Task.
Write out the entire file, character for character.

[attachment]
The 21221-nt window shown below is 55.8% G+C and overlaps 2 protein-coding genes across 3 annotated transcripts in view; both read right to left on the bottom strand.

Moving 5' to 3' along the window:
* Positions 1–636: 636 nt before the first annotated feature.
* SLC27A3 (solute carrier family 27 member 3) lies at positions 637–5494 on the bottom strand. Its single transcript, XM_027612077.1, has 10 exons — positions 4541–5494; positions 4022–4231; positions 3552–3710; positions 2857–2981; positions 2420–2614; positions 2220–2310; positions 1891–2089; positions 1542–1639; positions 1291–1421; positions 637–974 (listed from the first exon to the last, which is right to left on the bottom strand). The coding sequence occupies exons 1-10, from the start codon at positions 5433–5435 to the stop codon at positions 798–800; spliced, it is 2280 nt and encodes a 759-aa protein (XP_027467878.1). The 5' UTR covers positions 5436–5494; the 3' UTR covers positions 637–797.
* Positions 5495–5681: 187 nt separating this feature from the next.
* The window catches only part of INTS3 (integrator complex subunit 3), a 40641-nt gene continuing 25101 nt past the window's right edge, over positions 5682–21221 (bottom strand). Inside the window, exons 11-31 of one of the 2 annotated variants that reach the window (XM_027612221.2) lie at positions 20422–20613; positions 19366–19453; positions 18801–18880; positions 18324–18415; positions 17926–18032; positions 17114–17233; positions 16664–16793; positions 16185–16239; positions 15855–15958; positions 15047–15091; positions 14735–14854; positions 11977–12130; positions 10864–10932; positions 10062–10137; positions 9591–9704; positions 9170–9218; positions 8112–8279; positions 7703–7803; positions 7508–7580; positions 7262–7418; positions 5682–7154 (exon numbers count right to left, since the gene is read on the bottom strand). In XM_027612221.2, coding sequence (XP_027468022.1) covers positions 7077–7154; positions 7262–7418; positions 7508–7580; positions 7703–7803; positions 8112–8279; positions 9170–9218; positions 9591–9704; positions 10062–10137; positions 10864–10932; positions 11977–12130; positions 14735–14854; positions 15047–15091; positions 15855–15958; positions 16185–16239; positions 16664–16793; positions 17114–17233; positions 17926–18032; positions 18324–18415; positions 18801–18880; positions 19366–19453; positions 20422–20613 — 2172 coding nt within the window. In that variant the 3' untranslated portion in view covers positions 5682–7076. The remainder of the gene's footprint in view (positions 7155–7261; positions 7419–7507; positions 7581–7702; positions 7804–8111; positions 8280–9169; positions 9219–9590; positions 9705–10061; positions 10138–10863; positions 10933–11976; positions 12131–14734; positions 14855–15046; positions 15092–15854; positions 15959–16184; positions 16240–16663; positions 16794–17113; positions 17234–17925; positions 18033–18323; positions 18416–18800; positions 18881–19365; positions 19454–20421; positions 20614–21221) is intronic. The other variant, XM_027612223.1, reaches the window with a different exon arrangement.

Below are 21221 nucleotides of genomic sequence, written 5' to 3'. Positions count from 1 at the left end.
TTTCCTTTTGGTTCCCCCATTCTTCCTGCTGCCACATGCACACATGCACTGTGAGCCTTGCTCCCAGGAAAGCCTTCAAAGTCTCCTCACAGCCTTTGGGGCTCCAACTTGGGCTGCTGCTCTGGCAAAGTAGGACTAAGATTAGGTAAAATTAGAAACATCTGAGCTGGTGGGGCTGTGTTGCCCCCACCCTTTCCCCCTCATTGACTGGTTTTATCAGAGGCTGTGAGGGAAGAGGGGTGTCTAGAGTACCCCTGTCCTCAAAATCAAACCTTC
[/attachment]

The 21221-nt window shown below is 55.8% G+C and overlaps 2 protein-coding genes across 3 annotated transcripts in view; both read right to left on the bottom strand.

Moving 5' to 3' along the window:
* Positions 1–636: 636 nt before the first annotated feature.
* SLC27A3 (solute carrier family 27 member 3) lies at positions 637–5494 on the bottom strand. Its single transcript, XM_027612077.1, has 10 exons — positions 4541–5494; positions 4022–4231; positions 3552–3710; positions 2857–2981; positions 2420–2614; positions 2220–2310; positions 1891–2089; positions 1542–1639; positions 1291–1421; positions 637–974 (listed from the first exon to the last, which is right to left on the bottom strand). The coding sequence occupies exons 1-10, from the start codon at positions 5433–5435 to the stop codon at positions 798–800; spliced, it is 2280 nt and encodes a 759-aa protein (XP_027467878.1). The 5' UTR covers positions 5436–5494; the 3' UTR covers positions 637–797.
* Positions 5495–5681: 187 nt separating this feature from the next.
* The window catches only part of INTS3 (integrator complex subunit 3), a 40641-nt gene continuing 25101 nt past the window's right edge, over positions 5682–21221 (bottom strand). Inside the window, exons 11-31 of one of the 2 annotated variants that reach the window (XM_027612221.2) lie at positions 20422–20613; positions 19366–19453; positions 18801–18880; positions 18324–18415; positions 17926–18032; positions 17114–17233; positions 16664–16793; positions 16185–16239; positions 15855–15958; positions 15047–15091; positions 14735–14854; positions 11977–12130; positions 10864–10932; positions 10062–10137; positions 9591–9704; positions 9170–9218; positions 8112–8279; positions 7703–7803; positions 7508–7580; positions 7262–7418; positions 5682–7154 (exon numbers count right to left, since the gene is read on the bottom strand). In XM_027612221.2, coding sequence (XP_027468022.1) covers positions 7077–7154; positions 7262–7418; positions 7508–7580; positions 7703–7803; positions 8112–8279; positions 9170–9218; positions 9591–9704; positions 10062–10137; positions 10864–10932; positions 11977–12130; positions 14735–14854; positions 15047–15091; positions 15855–15958; positions 16185–16239; positions 16664–16793; positions 17114–17233; positions 17926–18032; positions 18324–18415; positions 18801–18880; positions 19366–19453; positions 20422–20613 — 2172 coding nt within the window. In that variant the 3' untranslated portion in view covers positions 5682–7076. The remainder of the gene's footprint in view (positions 7155–7261; positions 7419–7507; positions 7581–7702; positions 7804–8111; positions 8280–9169; positions 9219–9590; positions 9705–10061; positions 10138–10863; positions 10933–11976; positions 12131–14734; positions 14855–15046; positions 15092–15854; positions 15959–16184; positions 16240–16663; positions 16794–17113; positions 17234–17925; positions 18033–18323; positions 18416–18800; positions 18881–19365; positions 19454–20421; positions 20614–21221) is intronic. The other variant, XM_027612223.1, reaches the window with a different exon arrangement.

Below are 21221 nucleotides of genomic sequence, written 5' to 3'. Positions count from 1 at the left end.
TTTCCTTTTGGTTCCCCCATTCTTCCTGCTGCCACATGCACACATGCACTGTGAGCCTTGCTCCCAGGAAAGCCTTCAAAGTCTCCTCACAGCCTTTGGGGCTCCAACTTGGGCTGCTGCTCTGGCAAAGTAGGACTAAGATTAGGTAAAATTAGAAACATCTGAGCTGGTGGGGCTGTGTTGCCCCCACCCTTTCCCCCTCATTGACTGGTTTTATCAGAGGCTGTGAGGGAAGAGGGGTGTCTAGAGTACCCCTGTCCTCAAAATCAAACCTTC